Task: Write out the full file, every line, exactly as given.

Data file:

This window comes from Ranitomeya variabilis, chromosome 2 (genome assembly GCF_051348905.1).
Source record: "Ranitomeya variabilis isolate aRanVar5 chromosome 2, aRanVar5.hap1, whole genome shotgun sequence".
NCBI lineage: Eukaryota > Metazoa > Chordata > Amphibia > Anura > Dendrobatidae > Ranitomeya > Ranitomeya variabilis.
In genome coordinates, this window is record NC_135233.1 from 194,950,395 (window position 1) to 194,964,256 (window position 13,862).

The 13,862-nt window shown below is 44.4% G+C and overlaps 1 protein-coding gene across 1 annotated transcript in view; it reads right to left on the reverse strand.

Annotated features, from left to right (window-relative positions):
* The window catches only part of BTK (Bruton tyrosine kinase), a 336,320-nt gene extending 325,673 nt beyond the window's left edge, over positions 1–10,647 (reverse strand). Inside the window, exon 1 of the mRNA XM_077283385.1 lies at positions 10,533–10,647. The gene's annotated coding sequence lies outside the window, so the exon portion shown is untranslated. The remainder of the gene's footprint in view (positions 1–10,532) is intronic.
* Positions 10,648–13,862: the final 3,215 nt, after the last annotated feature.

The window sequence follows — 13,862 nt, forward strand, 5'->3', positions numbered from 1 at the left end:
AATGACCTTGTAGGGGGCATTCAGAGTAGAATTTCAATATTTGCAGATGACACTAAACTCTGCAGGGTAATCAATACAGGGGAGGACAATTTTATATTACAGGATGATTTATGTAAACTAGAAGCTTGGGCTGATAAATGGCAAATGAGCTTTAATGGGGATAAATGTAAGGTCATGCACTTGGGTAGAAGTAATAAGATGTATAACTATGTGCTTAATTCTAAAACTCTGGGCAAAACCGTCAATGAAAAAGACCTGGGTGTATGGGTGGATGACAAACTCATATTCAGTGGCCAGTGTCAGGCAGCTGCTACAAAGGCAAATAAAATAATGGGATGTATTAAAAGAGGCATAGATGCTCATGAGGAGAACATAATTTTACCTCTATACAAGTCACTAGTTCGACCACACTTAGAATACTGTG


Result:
This window comes from Ranitomeya variabilis, chromosome 2 (genome assembly GCF_051348905.1).
Source record: "Ranitomeya variabilis isolate aRanVar5 chromosome 2, aRanVar5.hap1, whole genome shotgun sequence".
NCBI lineage: Eukaryota > Metazoa > Chordata > Amphibia > Anura > Dendrobatidae > Ranitomeya > Ranitomeya variabilis.
In genome coordinates, this window is record NC_135233.1 from 194,950,395 (window position 1) to 194,964,256 (window position 13,862).

The 13,862-nt window shown below is 44.4% G+C and overlaps 1 protein-coding gene across 1 annotated transcript in view; it reads right to left on the reverse strand.

Annotated features, from left to right (window-relative positions):
* The window catches only part of BTK (Bruton tyrosine kinase), a 336,320-nt gene extending 325,673 nt beyond the window's left edge, over positions 1–10,647 (reverse strand). Inside the window, exon 1 of the mRNA XM_077283385.1 lies at positions 10,533–10,647. The gene's annotated coding sequence lies outside the window, so the exon portion shown is untranslated. The remainder of the gene's footprint in view (positions 1–10,532) is intronic.
* Positions 10,648–13,862: the final 3,215 nt, after the last annotated feature.

The window sequence follows — 13,862 nt, forward strand, 5'->3', positions numbered from 1 at the left end:
AATGACCTTGTAGGGGGCATTCAGAGTAGAATTTCAATATTTGCAGATGACACTAAACTCTGCAGGGTAATCAATACAGGGGAGGACAATTTTATATTACAGGATGATTTATGTAAACTAGAAGCTTGGGCTGATAAATGGCAAATGAGCTTTAATGGGGATAAATGTAAGGTCATGCACTTGGGTAGAAGTAATAAGATGTATAACTATGTGCTTAATTCTAAAACTCTGGGCAAAACCGTCAATGAAAAAGACCTGGGTGTATGGGTGGATGACAAACTCATATTCAGTGGCCAGTGTCAGGCAGCTGCTACAAAGGCAAATAAAATAATGGGATGTATTAAAAGAGGCATAGATGCTCATGAGGAGAACATAATTTTACCTCTATACAAGTCACTAGTTCGACCACACTTAGAATACTGTG